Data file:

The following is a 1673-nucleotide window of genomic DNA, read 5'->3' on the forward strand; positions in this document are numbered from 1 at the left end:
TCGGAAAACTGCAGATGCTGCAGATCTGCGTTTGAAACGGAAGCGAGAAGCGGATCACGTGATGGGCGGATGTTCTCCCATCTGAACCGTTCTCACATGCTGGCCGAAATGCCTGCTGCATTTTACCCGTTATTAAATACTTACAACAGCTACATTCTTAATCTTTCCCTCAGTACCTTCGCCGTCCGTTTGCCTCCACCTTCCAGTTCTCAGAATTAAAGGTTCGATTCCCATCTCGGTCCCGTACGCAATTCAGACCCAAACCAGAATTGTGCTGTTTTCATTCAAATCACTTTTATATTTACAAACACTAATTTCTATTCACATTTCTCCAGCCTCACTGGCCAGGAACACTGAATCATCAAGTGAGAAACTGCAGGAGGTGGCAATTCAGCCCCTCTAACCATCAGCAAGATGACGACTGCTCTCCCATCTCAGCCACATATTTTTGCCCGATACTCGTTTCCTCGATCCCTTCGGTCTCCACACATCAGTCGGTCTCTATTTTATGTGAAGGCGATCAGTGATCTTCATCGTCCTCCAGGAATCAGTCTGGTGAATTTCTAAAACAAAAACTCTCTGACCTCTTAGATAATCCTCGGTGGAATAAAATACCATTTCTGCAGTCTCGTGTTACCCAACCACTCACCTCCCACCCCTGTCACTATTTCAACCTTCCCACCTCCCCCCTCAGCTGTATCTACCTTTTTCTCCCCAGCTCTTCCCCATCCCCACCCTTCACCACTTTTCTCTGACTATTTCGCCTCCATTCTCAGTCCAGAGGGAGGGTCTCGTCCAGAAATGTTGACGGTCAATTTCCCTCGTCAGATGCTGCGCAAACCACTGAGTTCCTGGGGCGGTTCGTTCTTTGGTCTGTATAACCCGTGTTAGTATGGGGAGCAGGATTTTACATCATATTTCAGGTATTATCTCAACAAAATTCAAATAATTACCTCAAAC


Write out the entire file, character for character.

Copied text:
The following is a 1673-nucleotide window of genomic DNA, read 5'->3' on the forward strand; positions in this document are numbered from 1 at the left end:
TCGGAAAACTGCAGATGCTGCAGATCTGCGTTTGAAACGGAAGCGAGAAGCGGATCACGTGATGGGCGGATGTTCTCCCATCTGAACCGTTCTCACATGCTGGCCGAAATGCCTGCTGCATTTTACCCGTTATTAAATACTTACAACAGCTACATTCTTAATCTTTCCCTCAGTACCTTCGCCGTCCGTTTGCCTCCACCTTCCAGTTCTCAGAATTAAAGGTTCGATTCCCATCTCGGTCCCGTACGCAATTCAGACCCAAACCAGAATTGTGCTGTTTTCATTCAAATCACTTTTATATTTACAAACACTAATTTCTATTCACATTTCTCCAGCCTCACTGGCCAGGAACACTGAATCATCAAGTGAGAAACTGCAGGAGGTGGCAATTCAGCCCCTCTAACCATCAGCAAGATGACGACTGCTCTCCCATCTCAGCCACATATTTTTGCCCGATACTCGTTTCCTCGATCCCTTCGGTCTCCACACATCAGTCGGTCTCTATTTTATGTGAAGGCGATCAGTGATCTTCATCGTCCTCCAGGAATCAGTCTGGTGAATTTCTAAAACAAAAACTCTCTGACCTCTTAGATAATCCTCGGTGGAATAAAATACCATTTCTGCAGTCTCGTGTTACCCAACCACTCACCTCCCACCCCTGTCACTATTTCAACCTTCCCACCTCCCCCCTCAGCTGTATCTACCTTTTTCTCCCCAGCTCTTCCCCATCCCCACCCTTCACCACTTTTCTCTGACTATTTCGCCTCCATTCTCAGTCCAGAGGGAGGGTCTCGTCCAGAAATGTTGACGGTCAATTTCCCTCGTCAGATGCTGCGCAAACCACTGAGTTCCTGGGGCGGTTCGTTCTTTGGTCTGTATAACCCGTGTTAGTATGGGGAGCAGGATTTTACATCATATTTCAGGTATTATCTCAACAAAATTCAAATAATTACCTCAAAC